Sex Abuse Trial of Ex-Vatican Envoy Is Delayed

By Gaia Pianigiani
New York Times
July 11, 2015

Jozef Wesolowski is accused of sexual abuse and owning child pornography.

VATICAN CITY — The trial of a former Vatican ambassador accused of sexually abusing boys while stationed in the Dominican Republic and of possessing child pornography was adjourned indefinitely on Saturday after he fell ill and was hospitalized.

The defendant, Jozef Wesolowski, 66, was taken to an Italian hospital for an “unexpected illness” on Friday, the Vatican said in a statement. The trial will resume when Mr. Wesolowski recovers, it said.

Before the adjournment, the Vatican’s chief prosecutor, Gian Piero Milano, accused Mr. Wesolowski of purchasing and retaining on his two computers an “enormous quantity” of child pornography and of sexually abusing a number of boys in the Dominican Republic presumed to have been 13 to 16 years old.

Mr. Wesolowski, a former archbishop, is also accused of causing serious harm to the boys he is accused of abusing and of offending “Christian morality,” Mr. Milano said in a statement released Saturday.

If found guilty, Mr. Wesolowski could face up to eight years in prison, though the sentence could be lengthened if the Vatican court decides that there are aggravating circumstances.

Mr. Wesolowski’s lawyer has promised to fight the accusations, a Vatican spokesman said. On Saturday, he said his client had been willing to attend the trial before he fell sick.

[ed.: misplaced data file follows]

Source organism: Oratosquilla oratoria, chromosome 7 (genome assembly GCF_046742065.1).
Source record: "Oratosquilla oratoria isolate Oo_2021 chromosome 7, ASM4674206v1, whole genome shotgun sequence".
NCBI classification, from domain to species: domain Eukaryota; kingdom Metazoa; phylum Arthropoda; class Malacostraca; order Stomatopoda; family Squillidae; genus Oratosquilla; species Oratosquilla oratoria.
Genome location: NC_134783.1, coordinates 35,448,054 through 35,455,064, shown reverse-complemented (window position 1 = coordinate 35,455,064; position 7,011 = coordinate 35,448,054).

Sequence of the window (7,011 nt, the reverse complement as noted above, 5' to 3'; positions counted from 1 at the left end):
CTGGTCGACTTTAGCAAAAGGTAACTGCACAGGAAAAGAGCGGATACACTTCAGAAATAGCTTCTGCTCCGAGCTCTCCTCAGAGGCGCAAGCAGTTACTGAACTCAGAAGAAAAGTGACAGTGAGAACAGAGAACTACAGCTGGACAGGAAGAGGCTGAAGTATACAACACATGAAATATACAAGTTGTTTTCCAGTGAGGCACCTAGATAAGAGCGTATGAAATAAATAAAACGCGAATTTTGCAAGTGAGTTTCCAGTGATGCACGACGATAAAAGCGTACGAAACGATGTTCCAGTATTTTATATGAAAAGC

Mr. Wesolowski is the first top Vatican official to stand trial on sexual abuse charges in the Vatican since Pope Francis issued new rules that allowed prosecutors more leeway in such cases. Abuse victims have lamented that for decades, the Catholic Church has covered up cases of abuse or has not properly punished the perpetrators or their supervisors.

Mr. Wesolowski was secretly recalled from the Dominican Republic in 2013 before local authorities there could investigate the accusations against him. He remained free inside Vatican City until September 2014, when he was placed under house arrest. He was defrocked by a Vatican court in June 2014.

Francis is not the first pontiff to publicly confront the issue of abusive clergy or to revise Vatican rules to discipline priests who engaged in sexual abuse, but he is the first to take action against their superiors. Last month, Francis approved the creation of a Vatican tribunal to try bishops accused of covering up for priests or failing to take action. He has also created a papal commission on abuse that includes two abuse survivors and lay people under the guidance of the archbishop of Boston, Cardinal Sean P. O’Malley.


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